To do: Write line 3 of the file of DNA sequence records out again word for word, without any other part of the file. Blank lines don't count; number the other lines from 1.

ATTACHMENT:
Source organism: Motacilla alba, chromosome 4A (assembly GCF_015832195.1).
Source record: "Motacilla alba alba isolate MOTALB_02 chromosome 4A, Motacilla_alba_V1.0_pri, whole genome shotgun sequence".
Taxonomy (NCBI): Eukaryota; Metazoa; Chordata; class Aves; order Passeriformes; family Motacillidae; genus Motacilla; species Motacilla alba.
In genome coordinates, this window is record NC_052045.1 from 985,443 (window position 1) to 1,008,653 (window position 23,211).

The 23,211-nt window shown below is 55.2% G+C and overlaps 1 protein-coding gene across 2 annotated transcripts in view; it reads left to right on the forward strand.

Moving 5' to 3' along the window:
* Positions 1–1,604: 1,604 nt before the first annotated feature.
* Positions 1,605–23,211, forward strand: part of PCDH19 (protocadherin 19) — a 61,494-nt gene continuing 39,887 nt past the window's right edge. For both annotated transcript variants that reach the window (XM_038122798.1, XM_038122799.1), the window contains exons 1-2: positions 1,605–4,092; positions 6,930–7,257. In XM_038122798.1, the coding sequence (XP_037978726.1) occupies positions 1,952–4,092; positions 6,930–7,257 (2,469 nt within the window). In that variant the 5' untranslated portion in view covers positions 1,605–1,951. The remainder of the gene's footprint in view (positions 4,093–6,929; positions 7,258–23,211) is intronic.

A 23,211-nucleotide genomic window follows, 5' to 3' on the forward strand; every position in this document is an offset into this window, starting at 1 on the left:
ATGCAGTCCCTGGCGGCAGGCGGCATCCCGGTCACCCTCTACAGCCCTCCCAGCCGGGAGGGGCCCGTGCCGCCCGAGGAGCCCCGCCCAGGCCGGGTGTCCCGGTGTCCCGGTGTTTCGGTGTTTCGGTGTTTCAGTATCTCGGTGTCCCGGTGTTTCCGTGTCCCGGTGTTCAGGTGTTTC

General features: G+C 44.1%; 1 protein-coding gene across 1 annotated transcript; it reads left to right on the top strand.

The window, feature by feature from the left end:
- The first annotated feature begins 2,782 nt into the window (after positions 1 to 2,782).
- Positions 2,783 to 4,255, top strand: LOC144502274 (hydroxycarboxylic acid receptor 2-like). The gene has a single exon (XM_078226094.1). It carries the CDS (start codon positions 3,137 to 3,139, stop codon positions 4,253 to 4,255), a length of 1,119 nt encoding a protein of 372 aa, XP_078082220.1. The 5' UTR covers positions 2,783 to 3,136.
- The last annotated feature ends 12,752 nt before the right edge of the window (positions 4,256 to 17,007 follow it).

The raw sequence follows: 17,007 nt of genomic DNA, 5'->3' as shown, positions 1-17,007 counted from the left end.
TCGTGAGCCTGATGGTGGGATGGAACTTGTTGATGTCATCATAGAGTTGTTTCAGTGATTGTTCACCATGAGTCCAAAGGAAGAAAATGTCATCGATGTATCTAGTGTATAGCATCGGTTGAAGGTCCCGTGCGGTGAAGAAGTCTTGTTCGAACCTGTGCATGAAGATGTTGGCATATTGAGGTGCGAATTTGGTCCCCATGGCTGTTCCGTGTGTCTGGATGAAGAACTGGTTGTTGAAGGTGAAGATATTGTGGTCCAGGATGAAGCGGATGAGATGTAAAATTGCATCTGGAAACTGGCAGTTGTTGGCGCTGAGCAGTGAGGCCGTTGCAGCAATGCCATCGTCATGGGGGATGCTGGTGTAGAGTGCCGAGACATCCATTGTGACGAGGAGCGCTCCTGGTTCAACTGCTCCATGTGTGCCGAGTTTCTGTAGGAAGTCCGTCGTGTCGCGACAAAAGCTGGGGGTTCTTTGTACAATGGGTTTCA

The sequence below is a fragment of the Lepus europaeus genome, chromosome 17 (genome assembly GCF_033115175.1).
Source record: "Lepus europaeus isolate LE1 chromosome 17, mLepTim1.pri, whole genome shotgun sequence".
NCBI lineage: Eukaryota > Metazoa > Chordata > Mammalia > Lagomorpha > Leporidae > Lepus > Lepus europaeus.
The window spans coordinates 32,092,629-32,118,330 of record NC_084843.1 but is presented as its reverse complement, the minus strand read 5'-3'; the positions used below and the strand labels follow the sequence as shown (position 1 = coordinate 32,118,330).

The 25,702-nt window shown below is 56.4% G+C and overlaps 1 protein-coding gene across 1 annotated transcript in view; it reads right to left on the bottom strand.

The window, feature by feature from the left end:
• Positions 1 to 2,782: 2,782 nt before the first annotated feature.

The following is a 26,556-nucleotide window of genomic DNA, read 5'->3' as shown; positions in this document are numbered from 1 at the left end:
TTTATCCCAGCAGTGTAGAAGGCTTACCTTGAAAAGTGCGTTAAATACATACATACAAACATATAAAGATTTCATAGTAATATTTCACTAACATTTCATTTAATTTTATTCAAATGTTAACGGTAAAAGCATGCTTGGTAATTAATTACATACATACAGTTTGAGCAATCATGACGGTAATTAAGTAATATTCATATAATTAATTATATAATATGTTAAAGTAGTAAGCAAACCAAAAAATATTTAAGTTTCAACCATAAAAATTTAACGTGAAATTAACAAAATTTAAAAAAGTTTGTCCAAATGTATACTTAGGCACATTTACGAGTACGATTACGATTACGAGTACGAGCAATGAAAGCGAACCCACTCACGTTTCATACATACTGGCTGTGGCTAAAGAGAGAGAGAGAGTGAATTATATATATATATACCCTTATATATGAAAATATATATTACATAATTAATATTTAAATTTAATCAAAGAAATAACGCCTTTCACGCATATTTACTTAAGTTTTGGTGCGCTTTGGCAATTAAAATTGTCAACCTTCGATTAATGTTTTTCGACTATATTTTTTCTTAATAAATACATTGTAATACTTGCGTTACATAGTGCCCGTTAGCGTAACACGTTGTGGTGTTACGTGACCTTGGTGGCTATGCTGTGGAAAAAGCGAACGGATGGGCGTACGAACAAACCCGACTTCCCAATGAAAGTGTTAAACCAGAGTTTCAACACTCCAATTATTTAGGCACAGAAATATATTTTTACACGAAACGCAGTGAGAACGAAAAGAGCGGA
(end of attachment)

Taxonomy (NCBI): Eukaryota; Metazoa; Chordata; class Aves; order Passeriformes; family Motacillidae; genus Motacilla; species Motacilla alba.